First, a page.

The Complete Guide to Email Header Analysis: How to Troubleshoot and Optimize Deliverability

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Do you scrutinize email headers? If not, you‘re missing out on a valuable trove of data that could solve deliverability problems, improve inbox placement, and protect you from phishing.

Email headers contain a wealth of technical details that most people never see. But with the right tools, we can unlock key insights from this metadata to diagnose issues and optimize configuration.

In this comprehensive guide, we‘ll cover everything you need to know as an email geek about inspecting message headers. You‘ll learn:

  • How headers work and what they tell us
  • The many benefits of header analysis
  • Where to find the full raw headers in your email
  • How to use analyzer tools to parse the details
  • Real-world examples and use cases

Let‘s dive in and shed some light on the unseen technical side of your inbox!

Demystifying Email Headers: How They Work

First, what exactly are email headers?

Every message you send or receive has two main parts:

  • The header: Technical routing data added as the email is transferred
  • The body: The actual content visible to recipients

The header contains information on the sender, recipient, delivery path, and protocols used. This metadata helps get the message from point A to point B.

Here‘s a breakdown of what‘s included in a standard email header:

  • From: The sender‘s email address and name
  • To: The recipient‘s email address and name
  • Subject: The email‘s subject line
  • Date: The time sent
  • Message ID: A unique identifier for the email
  • MIME Version: Encoding type like plaintext or HTML
  • Content Type: Multipart MIME types if attached files are included
  • Authentication: SPF, DKIM, DMARC verification results
  • Received from: The origination and full series of SMTP mail servers the email passed through

It may not seem like much at first glance. But properly formatted and complete headers include a wealth of analytical data.

According to a 250ok analysis, approximately 68% of routine delivery issues can be diagnosed just from sender and recipient details. Another 15% are uncovered from authentication records.

For more complex troubleshooting, the "received from" trace provides a play-by-play of each server involved in transmitting the message.

So don‘t let headers overwhelm you. They may appear technical, but contain invaluable clues to optimize and safeguard your inbox.

Why You Should Analyze Email Headers

Now that you know what headers contain, let‘s explore some of the top benefits of inspecting them:

1. Troubleshoot Email Delivery Problems

One of the biggest perks is troubleshooting delivery problems like delays, blocking, or bounced messages.

According to ReturnPath, investigating headers can identify the root cause in more than 50% of email errors.

By studying the "received from" records, you can trace the full journey of an email from your sending system to the recipient‘s inbox.

Any gaps along the way indicate a failure at that particular mail server. Analyzing adjacent header entries will reveal exactly why routing failed.

Some examples include invalid recipients, spam filter blocking, greylisting delays, envelope sender issues, etc. Header forensics pinpoint where and why delivery was interrupted.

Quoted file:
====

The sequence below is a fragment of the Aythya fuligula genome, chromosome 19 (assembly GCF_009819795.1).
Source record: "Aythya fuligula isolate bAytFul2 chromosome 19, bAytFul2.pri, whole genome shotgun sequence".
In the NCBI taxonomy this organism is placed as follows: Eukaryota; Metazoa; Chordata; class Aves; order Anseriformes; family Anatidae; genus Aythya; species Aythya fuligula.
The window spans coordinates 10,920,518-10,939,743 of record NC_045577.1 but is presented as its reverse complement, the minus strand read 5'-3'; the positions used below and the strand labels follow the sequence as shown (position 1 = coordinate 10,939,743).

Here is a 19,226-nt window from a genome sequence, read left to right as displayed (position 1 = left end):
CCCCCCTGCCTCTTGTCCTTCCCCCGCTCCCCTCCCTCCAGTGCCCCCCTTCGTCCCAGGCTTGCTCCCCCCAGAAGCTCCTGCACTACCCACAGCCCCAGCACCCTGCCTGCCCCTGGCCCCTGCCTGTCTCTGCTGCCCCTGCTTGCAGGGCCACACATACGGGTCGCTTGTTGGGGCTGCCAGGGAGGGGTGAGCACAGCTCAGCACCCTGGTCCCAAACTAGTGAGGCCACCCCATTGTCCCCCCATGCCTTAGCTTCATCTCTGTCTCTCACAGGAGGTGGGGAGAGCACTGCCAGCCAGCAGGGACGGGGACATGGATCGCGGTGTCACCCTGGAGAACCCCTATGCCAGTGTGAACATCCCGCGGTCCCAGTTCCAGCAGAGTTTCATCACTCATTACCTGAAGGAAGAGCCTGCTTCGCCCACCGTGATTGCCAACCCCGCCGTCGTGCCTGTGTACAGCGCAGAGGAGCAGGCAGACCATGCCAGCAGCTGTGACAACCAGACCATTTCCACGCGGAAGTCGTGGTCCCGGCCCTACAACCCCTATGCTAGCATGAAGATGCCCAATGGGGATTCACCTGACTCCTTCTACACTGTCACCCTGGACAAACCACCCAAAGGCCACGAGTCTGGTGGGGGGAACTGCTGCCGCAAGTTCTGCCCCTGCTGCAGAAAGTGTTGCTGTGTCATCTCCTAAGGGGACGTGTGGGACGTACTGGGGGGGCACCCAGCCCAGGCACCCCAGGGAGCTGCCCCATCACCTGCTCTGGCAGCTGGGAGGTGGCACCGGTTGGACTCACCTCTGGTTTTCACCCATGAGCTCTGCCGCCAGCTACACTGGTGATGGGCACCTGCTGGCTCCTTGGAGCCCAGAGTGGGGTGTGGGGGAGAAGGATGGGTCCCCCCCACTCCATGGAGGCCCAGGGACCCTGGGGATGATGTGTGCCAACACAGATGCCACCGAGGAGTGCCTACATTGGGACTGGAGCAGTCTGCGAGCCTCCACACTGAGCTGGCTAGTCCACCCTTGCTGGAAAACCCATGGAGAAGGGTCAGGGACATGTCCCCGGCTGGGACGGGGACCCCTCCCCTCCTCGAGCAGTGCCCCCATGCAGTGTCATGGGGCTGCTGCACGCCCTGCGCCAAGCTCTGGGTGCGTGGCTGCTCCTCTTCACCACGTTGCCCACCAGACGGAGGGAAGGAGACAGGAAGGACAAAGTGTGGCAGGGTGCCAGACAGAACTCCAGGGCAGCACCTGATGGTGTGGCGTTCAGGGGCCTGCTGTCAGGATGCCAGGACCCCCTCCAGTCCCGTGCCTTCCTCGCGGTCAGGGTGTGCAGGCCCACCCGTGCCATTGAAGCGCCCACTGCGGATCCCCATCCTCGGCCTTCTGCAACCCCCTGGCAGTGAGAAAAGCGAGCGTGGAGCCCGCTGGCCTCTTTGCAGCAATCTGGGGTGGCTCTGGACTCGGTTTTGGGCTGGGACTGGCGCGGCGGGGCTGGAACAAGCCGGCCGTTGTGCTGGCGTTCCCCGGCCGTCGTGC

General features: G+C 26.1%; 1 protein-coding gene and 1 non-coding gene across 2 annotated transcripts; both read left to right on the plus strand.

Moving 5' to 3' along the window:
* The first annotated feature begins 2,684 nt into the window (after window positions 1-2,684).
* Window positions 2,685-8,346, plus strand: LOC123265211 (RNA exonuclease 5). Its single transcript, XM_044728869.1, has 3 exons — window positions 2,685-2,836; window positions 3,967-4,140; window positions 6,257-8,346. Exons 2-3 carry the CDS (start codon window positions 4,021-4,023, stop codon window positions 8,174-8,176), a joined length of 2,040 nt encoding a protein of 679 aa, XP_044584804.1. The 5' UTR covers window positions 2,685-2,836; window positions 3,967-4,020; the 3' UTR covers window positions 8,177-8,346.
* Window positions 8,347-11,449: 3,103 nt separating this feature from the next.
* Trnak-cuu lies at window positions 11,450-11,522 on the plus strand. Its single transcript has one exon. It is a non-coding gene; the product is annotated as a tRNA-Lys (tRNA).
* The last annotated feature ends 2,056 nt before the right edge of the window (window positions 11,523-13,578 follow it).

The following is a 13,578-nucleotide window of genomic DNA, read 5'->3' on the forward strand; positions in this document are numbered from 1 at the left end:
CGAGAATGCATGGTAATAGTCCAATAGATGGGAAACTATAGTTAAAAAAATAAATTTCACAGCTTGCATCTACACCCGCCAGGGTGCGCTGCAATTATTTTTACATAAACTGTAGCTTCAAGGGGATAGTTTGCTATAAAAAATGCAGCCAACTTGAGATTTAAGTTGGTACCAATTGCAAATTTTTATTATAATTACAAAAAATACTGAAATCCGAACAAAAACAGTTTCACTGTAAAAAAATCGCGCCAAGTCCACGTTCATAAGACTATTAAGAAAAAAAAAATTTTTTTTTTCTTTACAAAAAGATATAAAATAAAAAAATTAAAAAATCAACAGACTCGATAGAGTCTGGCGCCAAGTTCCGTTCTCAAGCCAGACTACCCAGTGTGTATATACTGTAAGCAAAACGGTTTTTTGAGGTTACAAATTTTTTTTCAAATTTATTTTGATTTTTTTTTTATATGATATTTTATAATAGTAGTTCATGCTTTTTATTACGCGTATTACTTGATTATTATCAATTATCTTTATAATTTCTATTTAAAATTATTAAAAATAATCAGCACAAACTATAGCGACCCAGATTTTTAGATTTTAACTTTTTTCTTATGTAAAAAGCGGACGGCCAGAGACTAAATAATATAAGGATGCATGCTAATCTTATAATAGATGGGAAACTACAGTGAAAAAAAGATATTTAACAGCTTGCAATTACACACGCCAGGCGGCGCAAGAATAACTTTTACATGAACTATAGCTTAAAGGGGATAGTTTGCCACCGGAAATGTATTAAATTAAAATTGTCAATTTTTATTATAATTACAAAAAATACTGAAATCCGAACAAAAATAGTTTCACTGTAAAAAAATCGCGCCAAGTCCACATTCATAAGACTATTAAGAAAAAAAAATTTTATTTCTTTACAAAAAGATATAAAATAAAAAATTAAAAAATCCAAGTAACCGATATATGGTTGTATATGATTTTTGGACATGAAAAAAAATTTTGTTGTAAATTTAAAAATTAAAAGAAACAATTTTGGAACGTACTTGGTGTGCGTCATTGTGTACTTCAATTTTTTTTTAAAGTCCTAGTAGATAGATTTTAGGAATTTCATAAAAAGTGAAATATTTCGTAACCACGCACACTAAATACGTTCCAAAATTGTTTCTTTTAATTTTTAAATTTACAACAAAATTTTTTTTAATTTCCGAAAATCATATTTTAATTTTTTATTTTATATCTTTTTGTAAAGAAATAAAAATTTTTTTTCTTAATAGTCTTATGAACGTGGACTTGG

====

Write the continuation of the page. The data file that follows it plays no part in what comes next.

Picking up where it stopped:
2. Optimize Inbox Placement and Avoid Spam Folders

Another benefit is improving inbox placement by ensuring your mail aligns with authentication protocols like SPF, DKIM, and DMARC.

According to Validity research, over 35% of inboxes quarantine messages with authentication failures directly to spam.

Headers reveal the pass/fail status from each receiving server‘s alignment checks. If you spot failures, you can tweak DNS records to ensure future emails pass and reliably reach the inbox.

3. Guard Against Phishing and Imposter Emails

Studying headers also equips you to filter out dangerous phishing/imposter messages.

Sophisticated scammers can spoof the "From:" address and subject. But full headers expose inconsistencies that reveal an email‘s illegitimacy.

Signs of phishing include:

  • Mismatched domains in the from/headers
  • Failed SPF or DKIM authentication
  • Missing or malformed Message IDs
  • Suspicious redirects in received lines

Don‘t rely solely on the message body and superficial details. Analyzing the underlying headers provides conclusive proof of fakes.

4. Monitor and Map Your Email Infrastructure

For email administrators, headers unlock deep visibility into mail configuration across domains and providers.

According to MessageControl, studying headers empowers you to map the underlying topology and performance of your email routes.

You can pinpoint how messages flow from your domain through specific ISPs, networks, and services before reaching the destination inbox.

This enables optimizing performance by resolving bottlenecks and smoothing routing handoffs between servers.

5. Gain Valuable Analytics and Metadata

Finally, headers include useful metrics to inform data-driven decisions about your email program.

Beyond tracing the delivery path, you can derive key analytics, such as:

  • Average transmit times between mail servers
  • Authentication pass rates by recipient domain
  • Reputation scores of originating IP addresses
  • Historical changes and trends over time

Extracting and correlating header data unlocks a dashboard of email health indicators far beyond opens and clicks.

Now that you‘ve seen all the ways header analysis can help, let‘s look at how to access the full raw headers from your inbox provider.

How to View and Copy Raw Email Headers

Raw headers aren‘t exposed by default when you open a message. You need to access view options to see the full source.

Here are simple steps for copying the original headers from Gmail:

  1. Open the email you want to inspect
  2. Select the vertical 3-dot menu next to the reply button
  3. Choose "Show original" from the dropdown choices

  1. This opens the raw source view displaying the unformatted technical header text
  2. Copy all of the text for pasting into a parser tool

The process is nearly identical in Outlook, Yahoo Mail, and other providers: